Strategies for Altering Plant Traits Using Virus-Induced Gene Silencing Technologies

  • Christophe Lacomme
Part of the Methods in Molecular Biology book series (MIMB, volume 1287)


The rapid progress in genome sequencing and transcriptome analysis in model and crop plants has made possible the identification of a vast number of genes potentially associated with economically important complex traits. The ultimate goal is to assign functions to these genes by using forward and reverse genetic screens. Plant viruses have been developed for virus-induced gene silencing (VIGS) to generate rapid gene knockdown phenotypes in numerous plant species. To fulfill its potential for high-throughput phenomics, it is of prime importance to ensure that parameters conditioning the VIGS response, i.e., plant–virus interactions and associated loss-of-function screens, are “fit for purpose” and optimized to unequivocally conclude the role of a gene of interest in relation to a given trait. This chapter will review and discuss the different strategies used for the development of VIGS-based phenomics in model and crop species.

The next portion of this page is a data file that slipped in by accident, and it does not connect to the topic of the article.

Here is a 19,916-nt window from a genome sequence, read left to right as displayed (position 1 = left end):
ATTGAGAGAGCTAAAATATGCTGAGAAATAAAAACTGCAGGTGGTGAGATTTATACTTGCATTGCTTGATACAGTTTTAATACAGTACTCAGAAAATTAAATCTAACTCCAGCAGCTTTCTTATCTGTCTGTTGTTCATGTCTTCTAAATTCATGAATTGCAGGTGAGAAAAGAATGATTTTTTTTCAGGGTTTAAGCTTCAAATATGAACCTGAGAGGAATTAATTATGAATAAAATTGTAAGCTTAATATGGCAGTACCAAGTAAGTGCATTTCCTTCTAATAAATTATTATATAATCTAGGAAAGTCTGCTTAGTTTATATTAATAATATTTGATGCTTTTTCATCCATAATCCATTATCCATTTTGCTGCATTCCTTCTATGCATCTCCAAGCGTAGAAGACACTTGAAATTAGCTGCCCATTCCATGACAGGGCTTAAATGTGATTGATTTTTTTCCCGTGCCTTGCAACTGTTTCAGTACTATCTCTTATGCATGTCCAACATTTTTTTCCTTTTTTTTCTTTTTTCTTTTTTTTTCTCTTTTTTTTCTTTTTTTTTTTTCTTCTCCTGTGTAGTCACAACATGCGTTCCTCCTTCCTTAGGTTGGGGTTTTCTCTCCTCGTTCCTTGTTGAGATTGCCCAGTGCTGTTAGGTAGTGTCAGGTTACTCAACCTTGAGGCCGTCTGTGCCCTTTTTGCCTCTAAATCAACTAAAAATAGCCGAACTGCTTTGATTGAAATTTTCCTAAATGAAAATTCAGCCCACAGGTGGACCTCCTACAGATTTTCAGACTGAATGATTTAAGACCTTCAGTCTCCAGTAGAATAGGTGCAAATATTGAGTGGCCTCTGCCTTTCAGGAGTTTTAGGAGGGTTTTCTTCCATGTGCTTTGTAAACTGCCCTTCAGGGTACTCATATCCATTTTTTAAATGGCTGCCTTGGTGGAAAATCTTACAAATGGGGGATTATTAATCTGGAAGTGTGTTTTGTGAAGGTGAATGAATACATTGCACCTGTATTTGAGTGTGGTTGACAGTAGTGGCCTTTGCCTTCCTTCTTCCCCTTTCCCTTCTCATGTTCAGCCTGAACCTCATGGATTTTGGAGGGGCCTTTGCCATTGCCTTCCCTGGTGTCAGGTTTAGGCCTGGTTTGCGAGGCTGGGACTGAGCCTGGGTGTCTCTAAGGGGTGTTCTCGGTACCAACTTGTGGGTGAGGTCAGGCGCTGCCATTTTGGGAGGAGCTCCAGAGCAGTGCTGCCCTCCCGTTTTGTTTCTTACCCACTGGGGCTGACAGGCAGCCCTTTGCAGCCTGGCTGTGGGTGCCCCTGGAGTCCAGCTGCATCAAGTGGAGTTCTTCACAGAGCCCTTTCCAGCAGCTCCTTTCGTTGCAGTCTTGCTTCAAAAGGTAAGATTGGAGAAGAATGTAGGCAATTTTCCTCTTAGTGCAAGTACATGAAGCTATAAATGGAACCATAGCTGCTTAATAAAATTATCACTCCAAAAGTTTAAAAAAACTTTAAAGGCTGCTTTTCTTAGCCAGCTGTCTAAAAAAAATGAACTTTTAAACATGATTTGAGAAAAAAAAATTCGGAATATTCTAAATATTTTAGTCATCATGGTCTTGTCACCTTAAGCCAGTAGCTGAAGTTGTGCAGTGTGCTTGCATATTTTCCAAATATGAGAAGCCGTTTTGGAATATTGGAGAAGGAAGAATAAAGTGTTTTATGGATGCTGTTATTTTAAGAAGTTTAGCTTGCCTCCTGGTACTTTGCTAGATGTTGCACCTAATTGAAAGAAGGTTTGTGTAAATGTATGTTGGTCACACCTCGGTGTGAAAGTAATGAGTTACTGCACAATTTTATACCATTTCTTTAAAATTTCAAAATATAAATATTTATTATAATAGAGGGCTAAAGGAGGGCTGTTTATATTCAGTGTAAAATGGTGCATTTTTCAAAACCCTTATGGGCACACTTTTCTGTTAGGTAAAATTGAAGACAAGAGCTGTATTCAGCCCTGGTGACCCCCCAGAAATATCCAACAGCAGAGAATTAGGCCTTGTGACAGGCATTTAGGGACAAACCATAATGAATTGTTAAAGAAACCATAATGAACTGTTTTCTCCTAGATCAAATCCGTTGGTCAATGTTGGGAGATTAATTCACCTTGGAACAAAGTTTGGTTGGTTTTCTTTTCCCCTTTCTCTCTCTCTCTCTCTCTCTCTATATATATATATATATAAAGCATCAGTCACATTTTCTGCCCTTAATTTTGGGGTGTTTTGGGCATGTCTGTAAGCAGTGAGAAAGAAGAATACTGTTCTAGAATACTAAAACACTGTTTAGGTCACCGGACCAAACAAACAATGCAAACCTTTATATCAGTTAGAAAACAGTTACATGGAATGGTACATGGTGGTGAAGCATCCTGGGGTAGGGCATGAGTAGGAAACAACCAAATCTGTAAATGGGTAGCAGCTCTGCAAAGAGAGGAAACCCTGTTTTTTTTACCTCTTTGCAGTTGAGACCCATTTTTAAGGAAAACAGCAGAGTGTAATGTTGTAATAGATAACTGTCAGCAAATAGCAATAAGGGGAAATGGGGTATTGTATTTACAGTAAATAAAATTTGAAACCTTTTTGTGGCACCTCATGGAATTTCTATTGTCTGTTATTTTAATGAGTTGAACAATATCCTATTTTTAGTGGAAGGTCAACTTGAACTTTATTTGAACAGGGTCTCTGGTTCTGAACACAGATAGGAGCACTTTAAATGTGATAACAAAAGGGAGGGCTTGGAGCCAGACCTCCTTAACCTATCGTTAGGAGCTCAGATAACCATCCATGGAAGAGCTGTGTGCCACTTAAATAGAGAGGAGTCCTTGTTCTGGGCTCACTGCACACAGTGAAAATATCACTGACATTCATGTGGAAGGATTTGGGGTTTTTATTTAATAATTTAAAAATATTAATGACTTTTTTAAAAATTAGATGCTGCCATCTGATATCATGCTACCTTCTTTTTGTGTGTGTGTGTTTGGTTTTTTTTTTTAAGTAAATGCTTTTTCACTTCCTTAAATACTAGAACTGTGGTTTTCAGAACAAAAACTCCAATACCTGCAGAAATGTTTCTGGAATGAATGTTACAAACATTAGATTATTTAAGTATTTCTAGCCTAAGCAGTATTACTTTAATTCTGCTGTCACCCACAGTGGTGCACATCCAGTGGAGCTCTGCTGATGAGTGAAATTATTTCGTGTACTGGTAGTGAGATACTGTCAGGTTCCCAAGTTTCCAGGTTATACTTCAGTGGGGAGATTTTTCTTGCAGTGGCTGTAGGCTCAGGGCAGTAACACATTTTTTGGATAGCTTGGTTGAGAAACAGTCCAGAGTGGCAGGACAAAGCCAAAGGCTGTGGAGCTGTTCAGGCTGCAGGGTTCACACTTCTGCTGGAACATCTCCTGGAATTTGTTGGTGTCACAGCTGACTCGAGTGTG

Key words

Plant functional genomics Virus-induced gene silencing RNAi Forward and reverse screens Model plants Crops 


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© Springer Science+Business Media New York 2015

Authors and Affiliations

  1. 1.Virology and Zoology SectionScience and Advice for Scottish Agriculture (SASA)EdinburghUK

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